ECHO Photo and knowledge featured in IRIN magazine.
BANGKOK, 10 February 2011 (IRIN) - One solution to the water woes of many of the world’s poor may lie in the pea-sized seeds of the widely grown Moringa oleifera tree, experts say.
“The Moringa oleifera [seed technique] can be an important, sustainable and affordable method towards waterborne disease reduction and can improve the quality of life for a large proportion of the poor,” Micheal Lea, author and researcher with Clearinghouse, an Ottawa-based organization researching low-cost water purification technologies, told IRIN.
According to Lea’s 2010 publication, seeds from the Moringa, a tree (also described as a shrub) which grows in Africa, Central and South America, the Indian subcontinent and Southeast Asia, can be crushed into a powder and mixed with surface water to produce a 90-99 percent bacterial reduction, making untreated water safely drinkable.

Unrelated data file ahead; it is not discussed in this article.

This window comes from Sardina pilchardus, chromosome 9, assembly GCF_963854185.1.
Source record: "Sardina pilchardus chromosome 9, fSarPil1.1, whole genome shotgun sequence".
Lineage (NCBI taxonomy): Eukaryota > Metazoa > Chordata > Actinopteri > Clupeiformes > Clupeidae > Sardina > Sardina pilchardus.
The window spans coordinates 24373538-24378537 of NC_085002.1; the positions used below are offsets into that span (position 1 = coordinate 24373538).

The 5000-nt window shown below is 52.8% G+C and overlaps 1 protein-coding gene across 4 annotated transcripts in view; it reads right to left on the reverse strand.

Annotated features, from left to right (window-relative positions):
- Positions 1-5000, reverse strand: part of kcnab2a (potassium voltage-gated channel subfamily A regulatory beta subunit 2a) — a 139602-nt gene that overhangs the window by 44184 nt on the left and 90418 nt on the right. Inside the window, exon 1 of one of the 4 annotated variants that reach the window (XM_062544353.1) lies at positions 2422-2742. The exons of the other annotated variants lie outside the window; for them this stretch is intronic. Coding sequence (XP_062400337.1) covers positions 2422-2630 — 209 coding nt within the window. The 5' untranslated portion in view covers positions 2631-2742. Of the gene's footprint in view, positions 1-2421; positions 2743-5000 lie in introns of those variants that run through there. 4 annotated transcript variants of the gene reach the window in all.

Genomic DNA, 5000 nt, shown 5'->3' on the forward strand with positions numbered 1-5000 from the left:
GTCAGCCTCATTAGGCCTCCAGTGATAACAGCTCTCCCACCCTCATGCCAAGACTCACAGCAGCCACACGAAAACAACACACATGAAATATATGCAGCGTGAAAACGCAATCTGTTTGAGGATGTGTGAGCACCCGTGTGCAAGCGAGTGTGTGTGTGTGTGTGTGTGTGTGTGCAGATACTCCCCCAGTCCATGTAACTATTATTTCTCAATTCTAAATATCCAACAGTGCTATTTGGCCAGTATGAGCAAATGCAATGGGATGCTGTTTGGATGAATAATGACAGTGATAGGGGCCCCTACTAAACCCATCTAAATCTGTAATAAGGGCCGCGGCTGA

The technique is not new. Communities in Sudan have been using the multi-purpose Moringa tree as a source of food and as a water purifier for centuries.
The plant is fast-growing, nutritious, edible and drought resistant, and can be grown in your backyard. Its seeds are soft and can be crushed using everyday tools, such as a spoon and a bowl. (see video)
The ability to purify water using such accessible techniques, and others has significant life-saving potential.
Read more here: http://www.irinnews.org/Report.aspx?ReportID=91879